Saturday 17 September 2011

299 The Dæmons: Episode One

EPISODE: The Dæmons: Episode One
TRANSMITTED: 22 May 1971
WRITER: "Guy Leopold" (pseudonym for Robert Sloman and Barry Letts)
DIRECTOR: Christopher Barry
SCRIPT EDITOR: Terrance Dicks
PRODUCER: Barry Letts
FORMAT: VHS: Doctor Who: The Dæmons
Episode Format: 16mm b&w film recording recoloured using 525 off air video

For many years the Dæmons was touted as the best Pertwee story and probably the best Doctor Who story. It's certainly well loved by those that worked on it with most of those involved speaking very fondly about it. Then it got repeated in 1993, right in the middle of Doctor Who fandom's big re-appraisal of the series and suffered a huge backlash damaging it's reputation, a feeling that persists to this day. So how is it now?

Disclaimer: I've seen this relatively recently (end of April) before watching for the Blog. Some friends and I visited Aldbourne where this story was filmed (more on that later) and we rounded the evening off by watching it. So it's still quite fresh in my memory.

In the villages of Devil's End preparations are being made to open a local burial barrow. Local white witch Miss Hawthorne voice her concerns to the new local vicar The Reverend Magister: The Master. Jo is keen to stay up to watch the dig opening the barrow live on television but the Doctor's curiosity is pipped and he & Jo drive to try and stop the dig. In a cavern under the church the Master and a local cult are holding a ceremony to summon something.... The Doctor arrives just as the barrow is penetrated and torrent of cold air comes out freezing him. The Master calls on the name of Azal as the gargoyle in the crypt, Bok, comes to life.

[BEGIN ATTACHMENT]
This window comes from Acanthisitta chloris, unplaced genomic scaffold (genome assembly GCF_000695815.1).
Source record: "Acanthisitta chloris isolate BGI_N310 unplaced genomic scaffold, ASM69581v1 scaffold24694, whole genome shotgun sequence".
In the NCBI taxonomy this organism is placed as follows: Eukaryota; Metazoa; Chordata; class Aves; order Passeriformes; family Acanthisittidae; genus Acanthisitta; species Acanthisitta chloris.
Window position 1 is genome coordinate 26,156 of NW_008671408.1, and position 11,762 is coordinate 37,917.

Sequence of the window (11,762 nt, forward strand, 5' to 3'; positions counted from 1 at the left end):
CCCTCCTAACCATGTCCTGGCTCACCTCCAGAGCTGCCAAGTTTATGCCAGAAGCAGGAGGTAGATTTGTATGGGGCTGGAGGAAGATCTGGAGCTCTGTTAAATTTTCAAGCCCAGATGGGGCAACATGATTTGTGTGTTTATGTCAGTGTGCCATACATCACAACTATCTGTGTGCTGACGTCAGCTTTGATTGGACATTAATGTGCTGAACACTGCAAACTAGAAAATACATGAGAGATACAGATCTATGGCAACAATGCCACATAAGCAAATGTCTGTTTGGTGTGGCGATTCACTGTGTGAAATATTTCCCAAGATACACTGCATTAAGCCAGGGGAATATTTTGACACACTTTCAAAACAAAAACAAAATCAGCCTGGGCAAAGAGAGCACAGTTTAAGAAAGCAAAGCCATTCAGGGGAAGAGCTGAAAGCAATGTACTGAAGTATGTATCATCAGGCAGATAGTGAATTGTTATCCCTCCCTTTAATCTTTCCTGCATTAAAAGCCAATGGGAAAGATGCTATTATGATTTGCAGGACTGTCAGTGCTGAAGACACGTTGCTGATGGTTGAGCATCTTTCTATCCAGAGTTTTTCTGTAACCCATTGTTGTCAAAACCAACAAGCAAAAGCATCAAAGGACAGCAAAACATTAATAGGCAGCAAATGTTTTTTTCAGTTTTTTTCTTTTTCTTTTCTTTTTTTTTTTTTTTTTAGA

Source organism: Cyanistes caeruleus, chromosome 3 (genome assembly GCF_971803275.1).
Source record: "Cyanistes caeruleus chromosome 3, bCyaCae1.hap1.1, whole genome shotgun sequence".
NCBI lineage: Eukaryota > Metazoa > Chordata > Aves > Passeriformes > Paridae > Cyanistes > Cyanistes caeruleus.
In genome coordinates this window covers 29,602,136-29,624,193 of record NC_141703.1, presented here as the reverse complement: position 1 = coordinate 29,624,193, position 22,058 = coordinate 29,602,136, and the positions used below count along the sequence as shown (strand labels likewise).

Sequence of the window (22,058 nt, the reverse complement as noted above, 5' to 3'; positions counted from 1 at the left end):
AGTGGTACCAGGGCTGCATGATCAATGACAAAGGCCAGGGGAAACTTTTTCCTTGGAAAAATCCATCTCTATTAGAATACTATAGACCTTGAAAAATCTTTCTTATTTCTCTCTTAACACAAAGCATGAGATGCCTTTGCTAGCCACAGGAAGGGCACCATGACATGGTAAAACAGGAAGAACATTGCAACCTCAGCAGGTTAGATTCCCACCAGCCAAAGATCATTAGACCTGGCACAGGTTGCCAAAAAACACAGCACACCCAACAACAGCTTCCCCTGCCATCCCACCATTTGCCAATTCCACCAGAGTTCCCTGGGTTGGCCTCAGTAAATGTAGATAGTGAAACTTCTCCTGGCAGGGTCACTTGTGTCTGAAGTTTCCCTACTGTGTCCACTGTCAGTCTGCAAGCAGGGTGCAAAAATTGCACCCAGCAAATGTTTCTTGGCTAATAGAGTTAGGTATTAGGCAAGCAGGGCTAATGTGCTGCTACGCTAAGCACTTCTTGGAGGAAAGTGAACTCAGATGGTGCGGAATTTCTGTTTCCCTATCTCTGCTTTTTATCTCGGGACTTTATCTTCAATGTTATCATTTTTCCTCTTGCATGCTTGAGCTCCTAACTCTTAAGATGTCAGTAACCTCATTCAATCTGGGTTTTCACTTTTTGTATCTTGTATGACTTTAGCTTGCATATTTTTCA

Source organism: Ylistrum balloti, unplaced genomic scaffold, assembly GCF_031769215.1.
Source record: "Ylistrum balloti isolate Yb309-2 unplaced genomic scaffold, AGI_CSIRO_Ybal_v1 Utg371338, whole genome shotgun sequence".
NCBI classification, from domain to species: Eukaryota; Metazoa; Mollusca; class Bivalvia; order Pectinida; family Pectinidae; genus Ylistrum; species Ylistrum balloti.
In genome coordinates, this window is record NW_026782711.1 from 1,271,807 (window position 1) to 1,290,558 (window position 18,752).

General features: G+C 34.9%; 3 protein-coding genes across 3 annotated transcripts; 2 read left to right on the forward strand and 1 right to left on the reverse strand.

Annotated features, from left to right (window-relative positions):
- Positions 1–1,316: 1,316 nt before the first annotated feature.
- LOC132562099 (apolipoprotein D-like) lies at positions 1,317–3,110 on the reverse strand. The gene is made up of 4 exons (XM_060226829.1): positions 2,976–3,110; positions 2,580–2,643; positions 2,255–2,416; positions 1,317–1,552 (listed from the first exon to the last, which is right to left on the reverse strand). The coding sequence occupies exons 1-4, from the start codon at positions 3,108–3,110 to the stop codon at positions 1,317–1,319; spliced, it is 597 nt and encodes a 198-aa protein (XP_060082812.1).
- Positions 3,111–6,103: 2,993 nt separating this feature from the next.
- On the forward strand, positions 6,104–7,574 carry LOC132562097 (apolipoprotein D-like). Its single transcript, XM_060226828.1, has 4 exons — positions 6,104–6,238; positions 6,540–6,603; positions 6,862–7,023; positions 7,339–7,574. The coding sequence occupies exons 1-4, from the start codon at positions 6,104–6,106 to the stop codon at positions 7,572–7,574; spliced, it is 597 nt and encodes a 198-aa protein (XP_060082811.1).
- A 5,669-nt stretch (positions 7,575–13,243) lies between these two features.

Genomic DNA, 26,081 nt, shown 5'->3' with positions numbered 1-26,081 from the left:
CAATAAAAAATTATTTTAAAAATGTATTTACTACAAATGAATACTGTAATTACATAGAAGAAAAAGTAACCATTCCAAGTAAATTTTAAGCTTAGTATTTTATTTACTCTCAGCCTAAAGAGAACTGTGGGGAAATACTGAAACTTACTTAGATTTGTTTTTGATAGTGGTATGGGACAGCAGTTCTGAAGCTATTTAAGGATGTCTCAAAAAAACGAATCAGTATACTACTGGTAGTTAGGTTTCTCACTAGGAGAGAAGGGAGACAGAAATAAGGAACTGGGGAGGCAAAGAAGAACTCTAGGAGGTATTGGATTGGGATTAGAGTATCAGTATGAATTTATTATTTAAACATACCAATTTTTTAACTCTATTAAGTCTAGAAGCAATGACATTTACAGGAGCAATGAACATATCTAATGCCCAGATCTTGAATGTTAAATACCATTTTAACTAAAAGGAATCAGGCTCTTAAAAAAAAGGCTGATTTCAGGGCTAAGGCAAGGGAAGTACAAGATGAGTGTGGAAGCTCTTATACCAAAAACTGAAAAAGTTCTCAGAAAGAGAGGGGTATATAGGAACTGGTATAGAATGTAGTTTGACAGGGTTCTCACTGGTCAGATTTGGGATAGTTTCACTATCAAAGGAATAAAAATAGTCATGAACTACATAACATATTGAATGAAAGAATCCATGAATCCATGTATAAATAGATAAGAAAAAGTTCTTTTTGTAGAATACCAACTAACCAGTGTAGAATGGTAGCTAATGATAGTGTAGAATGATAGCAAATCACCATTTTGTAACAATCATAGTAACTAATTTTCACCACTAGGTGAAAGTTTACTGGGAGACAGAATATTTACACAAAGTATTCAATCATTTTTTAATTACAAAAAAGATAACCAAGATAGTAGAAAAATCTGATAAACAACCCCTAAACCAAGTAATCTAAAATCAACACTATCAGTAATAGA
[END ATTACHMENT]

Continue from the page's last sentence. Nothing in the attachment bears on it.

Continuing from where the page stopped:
Oh look, it's the Master. Again. There's a lot of little detail to like in this episode: The Doctor playing with Bessie fitting the remote control, the Brigadier dressed up for a do, Yates & Benton wanting to watch the rugby and the casual insinuation that the Master may have had something to do with the disappearance of the previous vicar Cannon Smallwood. All this is against a background of black magic and village cults pre-dating The Wicker Man by two years. It's a very un-Doctor who sphere to be wandering into especially taking this episode in isolation and not knowing how the story progresses. I can imagine there may have been some slight unease amongst some viewers at the subject matter this week. The TV presenter, Alistair Fergus, played by David Simeon who was Private Latimer in Inferno, seems a lot like a parody of a TV Presenter that Monty Python's Michael Palin would have done. The resemblance between the two actors doesn't help either.

The Dæmons is the only Doctor Who story credited to Guy Leopold: That's because it's actually a pseudonym for Robert Sloman and Barry Letts, Doctor Who's producer formed from the first name of Sloman's son and Letts' middle name. The events of this episode at least look like they were inspired, at least in part, by a BBC Televised dig at Silbury Hill in Wiltshire, not that far from the locations used in this story. Silbury Hill and it's neighbouring neolithic sites Avebury Stone Circle and West Kennet Long Barrow are well worth a visit.

No comments:

Post a Comment